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Trek sued over Wavecell helmet safety claims

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Trek sued over Wavecell helmet safety claims

Old 01-09-21, 12:30 PM
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MinnMan
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Trek sued over Wavecell helmet safety claims

https://cyclingtips.com/2021/01/trek...safety-claims/
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Old 01-09-21, 04:50 PM
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Class action suits like this benefit the plaintiff lawyers, and typically offer next to nothing for the consumer. These guys will nit pic Trek’s advertising, throw spaghetti against the wall, and hope enough sticks to coerce a settlement from Trek that will pay the lawyers millions, and give Wave cell helmet purchasers a $10 coupon on a new helmet.

There’s data out there on Wave Cell, MIPS, and standard helmets. As a consumer, you can review that data and draw your own conclusions.

A class action lawsuit industry that enriches lawyers only drives up costs, and does nothing to help me as a consumer.
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Old 01-09-21, 05:49 PM
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Put me on the jury. Plaintiff will not be happy.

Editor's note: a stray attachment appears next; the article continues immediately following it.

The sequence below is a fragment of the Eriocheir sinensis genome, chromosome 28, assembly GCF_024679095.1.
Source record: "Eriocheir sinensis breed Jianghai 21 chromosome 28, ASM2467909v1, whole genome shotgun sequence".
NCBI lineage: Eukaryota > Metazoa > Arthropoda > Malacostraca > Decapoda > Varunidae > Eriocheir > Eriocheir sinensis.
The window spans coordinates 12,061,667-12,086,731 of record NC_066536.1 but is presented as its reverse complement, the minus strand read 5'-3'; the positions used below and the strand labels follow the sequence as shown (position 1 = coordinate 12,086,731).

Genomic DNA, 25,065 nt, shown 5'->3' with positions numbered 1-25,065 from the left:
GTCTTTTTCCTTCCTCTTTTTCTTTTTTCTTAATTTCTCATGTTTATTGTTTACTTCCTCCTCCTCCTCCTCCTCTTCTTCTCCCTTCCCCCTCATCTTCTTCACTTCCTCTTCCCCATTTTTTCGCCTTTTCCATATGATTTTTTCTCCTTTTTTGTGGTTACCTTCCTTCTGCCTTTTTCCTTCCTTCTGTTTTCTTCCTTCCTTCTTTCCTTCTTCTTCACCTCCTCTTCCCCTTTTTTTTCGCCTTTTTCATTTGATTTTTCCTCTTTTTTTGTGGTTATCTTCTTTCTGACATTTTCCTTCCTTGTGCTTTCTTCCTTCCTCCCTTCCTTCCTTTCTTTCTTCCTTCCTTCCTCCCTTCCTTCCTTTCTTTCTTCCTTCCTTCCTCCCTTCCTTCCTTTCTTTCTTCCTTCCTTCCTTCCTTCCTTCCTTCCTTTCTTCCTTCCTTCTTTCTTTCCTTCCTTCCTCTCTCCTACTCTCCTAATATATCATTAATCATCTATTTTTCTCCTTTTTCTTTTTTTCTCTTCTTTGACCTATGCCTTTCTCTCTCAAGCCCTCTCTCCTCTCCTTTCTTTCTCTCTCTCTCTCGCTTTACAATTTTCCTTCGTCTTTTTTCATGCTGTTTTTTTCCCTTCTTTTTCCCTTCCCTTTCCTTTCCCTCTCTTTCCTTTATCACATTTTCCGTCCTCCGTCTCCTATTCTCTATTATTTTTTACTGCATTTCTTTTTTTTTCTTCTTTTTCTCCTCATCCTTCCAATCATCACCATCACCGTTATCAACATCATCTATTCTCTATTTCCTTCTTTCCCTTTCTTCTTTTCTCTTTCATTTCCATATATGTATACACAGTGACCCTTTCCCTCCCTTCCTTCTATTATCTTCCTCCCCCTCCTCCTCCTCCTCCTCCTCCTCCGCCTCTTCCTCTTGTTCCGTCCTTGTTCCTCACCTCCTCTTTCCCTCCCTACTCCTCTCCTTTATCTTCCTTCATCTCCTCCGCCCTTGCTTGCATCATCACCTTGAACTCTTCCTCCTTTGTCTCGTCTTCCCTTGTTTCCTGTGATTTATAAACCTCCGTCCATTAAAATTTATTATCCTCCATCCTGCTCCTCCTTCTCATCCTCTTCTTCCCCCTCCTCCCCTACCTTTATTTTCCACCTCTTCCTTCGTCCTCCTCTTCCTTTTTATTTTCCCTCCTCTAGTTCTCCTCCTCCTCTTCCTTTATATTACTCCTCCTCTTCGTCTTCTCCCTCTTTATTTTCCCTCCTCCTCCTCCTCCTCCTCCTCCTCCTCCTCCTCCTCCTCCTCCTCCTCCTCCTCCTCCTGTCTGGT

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Old 01-09-21, 06:10 PM
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amazes me that if you have not sustained an injury directly from the product how can you have standing to sue them for class action. I kind of wonder if this guy has stock in MIPS...
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Old 01-09-21, 06:16 PM
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This is really kind of dumb to me. A lawyer is the motivating factor to make money on this. I hope this doesn't get very far. Next thing we will see on helmet labels is coffee is hot?

Don't forget about the prop 56 from California...bunch of crap
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Old 01-09-21, 11:19 PM
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I don't disagree with the point that in theory consumers can digest data and make their own decisions. In theory. More likely, an average consumer has no training or experience in distinguising between good and relevant testing vs. testing that is biased in favor of the product's marketing strategy.

Also don't disagree that lawyers make a lot of money on this stuff and that the benefit to the little consumer is usually minor and often not even usable (see example below).

But the onus is also on companies to not mislead consumers with false claims and biased testing. Are these helmets really 48 times more effective in preventing concussions than traditional foam helmets? (I haven't seen those ads, but will take the statement in the linked article at face value).

I say that with such an extravagant claim - which naturally will boost product sales and support premium pricing - yeah Trek, prove it. As for the benefit or lack of benefit to consumers by class action suits - how can you hold a large corp. like Trek's feet to the fire as an individual? Seems like class action suits are made for this sort of situation.